Thursday, November 26, 2015

Even for That

Prologue: I knew I couldn’t be alone. The statistics on sexual abuse being what they are, in a congregation of several hundred I knew there were others. I still don’t know who most of them are, but I’m glad I can now stand with them to express gratitude for the safety we have found at Christ Church under Doug Wilson’s ministry.


men: n., people who treat me like crap.

That’s the definition experience tried to teach me, starting with the father who made my childhood household a place of constant fear and the brother who used my body to experiment with his newfound sexual knowledge. A part of me believed it, but another part of me had read the right books (including the Bible), and knew that men weren’t meant to abuse, abandon, and neglect.

Through years of counseling in my 20s, the gaping wounds were stitched up. Eventually the constant suicidal thoughts, which had persisted daily for over a decade, became less frequent. (They’d eventually disappear.) I don’t remember most of those conversations except for a sharp disagreement about whether I needed to repent of anything. She insisted that the abuse was one hundred percent on his shoulders, which it was, but I knew that my younger self was hungry enough for affection to have been complicit. I could have stopped it. Eventually, I did, and I suffered the rejection I’d feared. Mine was certainly a much lesser sin, but I needed to confess it and be forgiven for it. Of course not every victim has anything to repent of, but some do, and if they refuse to do it, they will never be able to heal.

I didn’t quite get past the temptation to people-pleasing, though, and it occasionally got me into situations where I let myself become an emotional punching bag to a teacher or an employer or a church leader in exchange for a few scraps of what I thought was kindness. At the same time, it was still hard to be confident in Christ’s love for me. I went through dark periods of doubting my salvation altogether. I was a crazy mix of distrust and too much trust.

The worst of this happened with a church leader who seemed to be confused about what a shepherd’s staff was for. Things there went OK for me until he figured out what kind of sinner I was, and then he implemented his “The beatings will continue until morale improves” leadership style. I wasn’t the only one who felt those harsh, graceless blows, but I put up with it the longest, reasoning (not unlike a battered wife) that I must deserve it. I was pulled back under into shame, darkness, and despair. The old wounds were open and bleeding again. This man had the gospel right in theory, but the practice didn’t line up. The walk didn’t match the talk, but I believed for too long that the talk was the reality.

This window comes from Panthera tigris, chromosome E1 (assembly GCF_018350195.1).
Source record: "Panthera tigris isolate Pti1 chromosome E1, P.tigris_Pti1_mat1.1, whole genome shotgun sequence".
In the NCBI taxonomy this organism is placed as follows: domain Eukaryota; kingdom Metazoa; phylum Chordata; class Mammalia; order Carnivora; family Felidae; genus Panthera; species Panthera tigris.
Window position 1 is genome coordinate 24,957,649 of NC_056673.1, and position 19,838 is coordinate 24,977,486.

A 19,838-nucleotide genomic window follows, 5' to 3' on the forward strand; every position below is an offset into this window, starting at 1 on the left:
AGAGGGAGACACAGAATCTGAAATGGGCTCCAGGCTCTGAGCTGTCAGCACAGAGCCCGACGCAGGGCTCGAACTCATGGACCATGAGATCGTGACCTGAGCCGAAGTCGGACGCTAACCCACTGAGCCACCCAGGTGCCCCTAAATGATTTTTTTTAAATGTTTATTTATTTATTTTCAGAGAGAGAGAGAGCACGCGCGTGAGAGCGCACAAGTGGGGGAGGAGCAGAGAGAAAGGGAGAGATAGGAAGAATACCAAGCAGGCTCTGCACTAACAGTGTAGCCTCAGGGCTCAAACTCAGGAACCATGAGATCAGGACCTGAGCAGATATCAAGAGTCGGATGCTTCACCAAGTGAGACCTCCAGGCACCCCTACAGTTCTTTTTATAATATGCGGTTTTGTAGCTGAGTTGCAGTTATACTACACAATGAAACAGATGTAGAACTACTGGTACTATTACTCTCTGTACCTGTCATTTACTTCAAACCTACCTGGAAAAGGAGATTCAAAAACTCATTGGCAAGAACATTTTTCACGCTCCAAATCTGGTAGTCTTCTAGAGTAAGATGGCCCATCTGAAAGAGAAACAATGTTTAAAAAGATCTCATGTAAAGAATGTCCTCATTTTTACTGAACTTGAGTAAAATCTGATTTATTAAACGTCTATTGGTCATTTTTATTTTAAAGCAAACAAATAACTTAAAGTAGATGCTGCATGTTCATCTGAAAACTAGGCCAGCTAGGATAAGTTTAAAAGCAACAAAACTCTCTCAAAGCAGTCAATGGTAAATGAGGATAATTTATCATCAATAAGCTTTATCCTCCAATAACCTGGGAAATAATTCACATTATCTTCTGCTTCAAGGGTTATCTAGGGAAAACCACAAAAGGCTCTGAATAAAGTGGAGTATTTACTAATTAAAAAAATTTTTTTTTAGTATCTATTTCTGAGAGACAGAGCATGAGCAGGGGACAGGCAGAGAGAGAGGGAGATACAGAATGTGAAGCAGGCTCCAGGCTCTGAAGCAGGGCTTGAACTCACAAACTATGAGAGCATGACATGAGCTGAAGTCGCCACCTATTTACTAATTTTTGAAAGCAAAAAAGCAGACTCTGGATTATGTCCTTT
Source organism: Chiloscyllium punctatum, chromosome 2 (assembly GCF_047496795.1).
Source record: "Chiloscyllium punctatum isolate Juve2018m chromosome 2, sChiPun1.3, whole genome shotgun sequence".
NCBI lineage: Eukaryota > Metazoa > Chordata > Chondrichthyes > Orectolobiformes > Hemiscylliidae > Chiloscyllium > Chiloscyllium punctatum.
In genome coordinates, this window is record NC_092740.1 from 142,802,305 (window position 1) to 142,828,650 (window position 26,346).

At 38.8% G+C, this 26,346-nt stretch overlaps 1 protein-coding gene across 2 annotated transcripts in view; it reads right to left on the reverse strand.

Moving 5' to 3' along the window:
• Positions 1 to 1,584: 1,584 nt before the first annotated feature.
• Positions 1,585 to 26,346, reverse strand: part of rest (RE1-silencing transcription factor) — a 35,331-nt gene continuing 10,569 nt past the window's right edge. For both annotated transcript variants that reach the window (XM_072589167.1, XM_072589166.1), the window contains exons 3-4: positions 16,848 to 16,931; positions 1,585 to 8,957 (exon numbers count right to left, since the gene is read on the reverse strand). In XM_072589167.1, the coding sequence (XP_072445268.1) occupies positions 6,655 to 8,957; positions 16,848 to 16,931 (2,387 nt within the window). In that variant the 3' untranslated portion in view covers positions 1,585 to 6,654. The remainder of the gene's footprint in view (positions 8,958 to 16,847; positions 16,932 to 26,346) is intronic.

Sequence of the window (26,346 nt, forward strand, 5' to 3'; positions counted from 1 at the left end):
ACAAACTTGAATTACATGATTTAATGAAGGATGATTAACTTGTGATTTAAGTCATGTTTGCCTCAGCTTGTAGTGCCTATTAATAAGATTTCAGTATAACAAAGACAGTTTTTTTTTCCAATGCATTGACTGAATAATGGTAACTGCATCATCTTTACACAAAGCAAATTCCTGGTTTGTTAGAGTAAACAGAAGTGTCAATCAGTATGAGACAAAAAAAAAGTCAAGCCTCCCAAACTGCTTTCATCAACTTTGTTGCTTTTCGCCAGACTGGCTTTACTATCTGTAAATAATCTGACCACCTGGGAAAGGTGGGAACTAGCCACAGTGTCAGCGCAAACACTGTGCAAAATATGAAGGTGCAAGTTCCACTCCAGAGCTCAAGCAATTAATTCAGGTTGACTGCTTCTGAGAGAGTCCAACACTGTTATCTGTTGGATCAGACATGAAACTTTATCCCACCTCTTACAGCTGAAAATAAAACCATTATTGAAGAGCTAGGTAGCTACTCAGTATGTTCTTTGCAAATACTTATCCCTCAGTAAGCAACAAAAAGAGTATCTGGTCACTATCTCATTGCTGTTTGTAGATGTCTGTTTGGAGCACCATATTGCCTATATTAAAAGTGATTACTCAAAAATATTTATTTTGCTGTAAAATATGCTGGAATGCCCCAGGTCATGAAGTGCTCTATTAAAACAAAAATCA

Finally, God delivered me from that situation, and, somewhat to my surprise, I found myself joining Christ Church not long after. Was this going to be an out of the frying pan, into the fire situation? The guy at the last church had, after all, supposedly agreed with Doug Wilson. (Of course he’d also supposedly agreed with Jesus…) But what if Doug’s critics were right about him? What if he were the worst sort of hypocrite, or what if his teaching was all just rotten at the core? I trusted Doug a lot, but would it be one more incidence of badly misplaced trust?

Things went well until, once again, my flaws and foibles began to show. Now, I worried, would I be in for it? I cringed, waiting for the blows, but they never fell. Doug and his wife, Nancy, and others in the congregation have shown me incredible patience, kindness, gentleness, and generosity. They’ve believed the best about me and for me rather than the worst. Like one of the ladies who shared here a couple of days ago, I’ve never had one-on-one counseling with Doug about my past abuse. But I have had many conversations with Nancy about many issues, and I know that Doug is standing right behind her, that her counsel is his counsel, too. I have received many blessings from both of them. They are in no way quick to crush a bruised reed or quench a smoldering wick. Rather, they’ve come alongside to support that reed with gospel strength and breathe gospel oxygen onto that wick.

Doug doesn’t fit that definition I’ve long resisted. And, substantially because of God’s grace working through Doug, there are many other men in this community who don’t fit that definition—fathers who show me how our heavenly Father leads and provides, brothers who show me how our Brother Jesus cares and protects. I thank God for their faithfulness and for His. I have never felt so safe.


Epilogue: This quote showed up in my Facebook feed yesterday, and it struck me how applicable it was to the stories we’re telling here:

“Some people are given more on this earth and some are given less. Some people spend their days in pain with bodies that keep the yearning front and center, that keep loss always in the mind’s eye. Widows. Orphans. The sick. The damaged (by birth or man). Know this: God has special promises for you, and He loves bringing triumphant resolutions to those who have tasted the deepest sorrows. And this: Gratitude is liberation….See the gifts. And if they seem sparse, start counting.” (N. D. Wilson, Death by Living)

This is a blog by women freed. I found that freedom, that liberation, when I learned to thank God for every part of my story. Even for the really ugly parts—for the pain, the damage, the deepest sorrows. Even for the abuse. Even for that.

I’m grateful for the beautiful parts, too—for the escape, the healing, the forgiveness received and extended, the cleansing from shame, the restoration to wholeness and beauty, the special promises, and the triumphant resolutions. And for the church where I keep being reminded of these things.